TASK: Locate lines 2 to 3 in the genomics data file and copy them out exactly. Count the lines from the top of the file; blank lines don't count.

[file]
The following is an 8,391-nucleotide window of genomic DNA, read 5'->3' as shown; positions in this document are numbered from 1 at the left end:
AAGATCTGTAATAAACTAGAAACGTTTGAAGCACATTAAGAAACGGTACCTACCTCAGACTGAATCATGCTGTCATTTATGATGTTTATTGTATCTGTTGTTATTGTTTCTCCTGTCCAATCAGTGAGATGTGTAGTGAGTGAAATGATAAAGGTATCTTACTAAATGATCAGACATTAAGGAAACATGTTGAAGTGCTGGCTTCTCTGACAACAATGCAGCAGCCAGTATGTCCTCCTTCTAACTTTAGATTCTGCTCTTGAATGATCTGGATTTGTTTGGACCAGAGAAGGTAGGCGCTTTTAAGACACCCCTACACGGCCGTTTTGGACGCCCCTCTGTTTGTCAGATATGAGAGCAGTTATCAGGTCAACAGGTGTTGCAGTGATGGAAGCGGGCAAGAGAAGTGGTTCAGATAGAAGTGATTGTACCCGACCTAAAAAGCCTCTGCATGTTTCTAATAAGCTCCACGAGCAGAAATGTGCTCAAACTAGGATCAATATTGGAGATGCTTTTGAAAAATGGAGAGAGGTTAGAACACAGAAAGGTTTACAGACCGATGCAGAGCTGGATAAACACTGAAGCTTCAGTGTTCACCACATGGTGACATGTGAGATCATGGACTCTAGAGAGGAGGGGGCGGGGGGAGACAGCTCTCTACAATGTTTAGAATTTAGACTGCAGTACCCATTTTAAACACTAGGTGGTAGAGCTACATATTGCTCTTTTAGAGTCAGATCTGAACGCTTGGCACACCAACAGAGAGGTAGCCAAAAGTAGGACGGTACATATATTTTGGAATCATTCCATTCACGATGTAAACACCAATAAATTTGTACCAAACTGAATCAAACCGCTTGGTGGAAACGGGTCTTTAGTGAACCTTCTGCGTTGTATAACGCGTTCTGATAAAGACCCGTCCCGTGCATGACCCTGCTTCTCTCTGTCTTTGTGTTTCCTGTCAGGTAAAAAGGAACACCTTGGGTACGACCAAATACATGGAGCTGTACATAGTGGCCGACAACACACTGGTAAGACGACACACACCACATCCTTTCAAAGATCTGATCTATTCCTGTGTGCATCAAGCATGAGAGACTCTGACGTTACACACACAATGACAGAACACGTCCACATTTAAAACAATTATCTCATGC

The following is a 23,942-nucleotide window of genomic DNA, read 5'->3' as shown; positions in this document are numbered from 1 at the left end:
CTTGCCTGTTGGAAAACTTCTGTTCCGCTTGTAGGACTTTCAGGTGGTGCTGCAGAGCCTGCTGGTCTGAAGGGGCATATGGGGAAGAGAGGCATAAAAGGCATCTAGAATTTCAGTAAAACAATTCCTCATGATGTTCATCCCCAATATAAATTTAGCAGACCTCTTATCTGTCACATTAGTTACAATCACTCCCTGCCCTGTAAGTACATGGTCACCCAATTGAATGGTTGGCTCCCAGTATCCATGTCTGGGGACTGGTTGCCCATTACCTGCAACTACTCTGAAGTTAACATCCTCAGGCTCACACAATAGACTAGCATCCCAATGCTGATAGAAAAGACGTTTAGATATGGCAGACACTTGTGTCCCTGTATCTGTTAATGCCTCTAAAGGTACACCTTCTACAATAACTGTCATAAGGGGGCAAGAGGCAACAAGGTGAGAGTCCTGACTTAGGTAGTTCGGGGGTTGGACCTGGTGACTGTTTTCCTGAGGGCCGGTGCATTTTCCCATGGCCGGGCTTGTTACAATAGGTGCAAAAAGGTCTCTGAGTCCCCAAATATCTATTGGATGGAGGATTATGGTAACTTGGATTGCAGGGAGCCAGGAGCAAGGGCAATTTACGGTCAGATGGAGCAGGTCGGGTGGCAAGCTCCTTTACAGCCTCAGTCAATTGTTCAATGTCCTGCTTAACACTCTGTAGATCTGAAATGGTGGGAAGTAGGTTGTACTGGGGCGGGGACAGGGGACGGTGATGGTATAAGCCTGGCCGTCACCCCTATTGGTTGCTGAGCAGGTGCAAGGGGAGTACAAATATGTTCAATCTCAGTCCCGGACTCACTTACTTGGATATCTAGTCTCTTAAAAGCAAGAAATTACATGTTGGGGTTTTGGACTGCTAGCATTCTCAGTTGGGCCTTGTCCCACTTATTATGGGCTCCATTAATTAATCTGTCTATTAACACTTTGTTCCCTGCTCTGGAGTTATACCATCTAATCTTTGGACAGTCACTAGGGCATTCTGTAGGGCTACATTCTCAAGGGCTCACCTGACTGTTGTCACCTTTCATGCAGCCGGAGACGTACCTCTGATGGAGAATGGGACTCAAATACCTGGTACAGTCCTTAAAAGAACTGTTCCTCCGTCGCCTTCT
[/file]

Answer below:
AAGATCTGTAATAAACTAGAAACGTTTGAAGCACATTAAGAAACGGTACCTACCTCAGACTGAATCATGCTGTCATTTATGATGTTTATTGTATCTGTTGTTATTGTTTCTCCTGTCCAATCAGTGAGATGTGTAGTGAGTGAAATGATAAAGGTATCTTACTAAATGATCAGACATTAAGGAAACATGTTGAAGTGCTGGCTTCTCTGACAACAATGCAGCAGCCAGTATGTCCTCCTTCTAACTTTAGATTCTGCTCTTGAATGATCTGGATTTGTTTGGACCAGAGAAGGTAGGCGCTTTTAAGACACCCCTACACGGCCGTTTTGGACGCCCCTCTGTTTGTCAGATATGAGAGCAGTTATCAGGTCAACAGGTGTTGCAGTGATGGAAGCGGGCAAGAGAAGTGGTTCAGATAGAAGTGATTGTACCCGACCTAAAAAGCCTCTGCATGTTTCTAATAAGCTCCACGAGCAGAAATGTGCTCAAACTAGGATCAATATTGGAGATGCTTTTGAAAAATGGAGAGAGGTTAGAACACAGAAAGGTTTACAGACCGATGCAGAGCTGGATAAACACTGAAGCTTCAGTGTTCACCACATGGTGACATGTGAGATCATGGACTCTAGAGAGGAGGGGGCGGGGGGAGACAGCTCTCTACAATGTTTAGAATTTAGACTGCAGTACCCATTTTAAACACTAGGTGGTAGAGCTACATATTGCTCTTTTAGAGTCAGATCTGAACGCTTGGCACACCAACAGAGAGGTAGCCAAAAGTAGGACGGTACATATATTTTGGAATCATTCCATTCACGATGTAAACACCAATAAATTTGTACCAAACTGAATCAAACCGCTTGGTGGAAACGGGTCTTTAGTGAACCTTCTGCGTTGTATAACGCGTTCTGATAAAGACCCGTCCCGTGCATGACCCTGCTTCTCTCTGTCTTTGTGTTTCCTGTCAGGTAAAAAGGAACACCTTGGGTACGACCAAATACATGGAGCTGTACATAGTGGCCGACAACACACTGGTAAGACGACACACACCACATCCTTTCAAAGATCTGATCTATTCCTGTGTGCATCAAGCATGAGAGACTCTGACGTTACACACACAATGACAGAACACGTCCACATTTAAAACAATTATCTCATGC

The following is a 23,942-nucleotide window of genomic DNA, read 5'->3' as shown; positions in this document are numbered from 1 at the left end: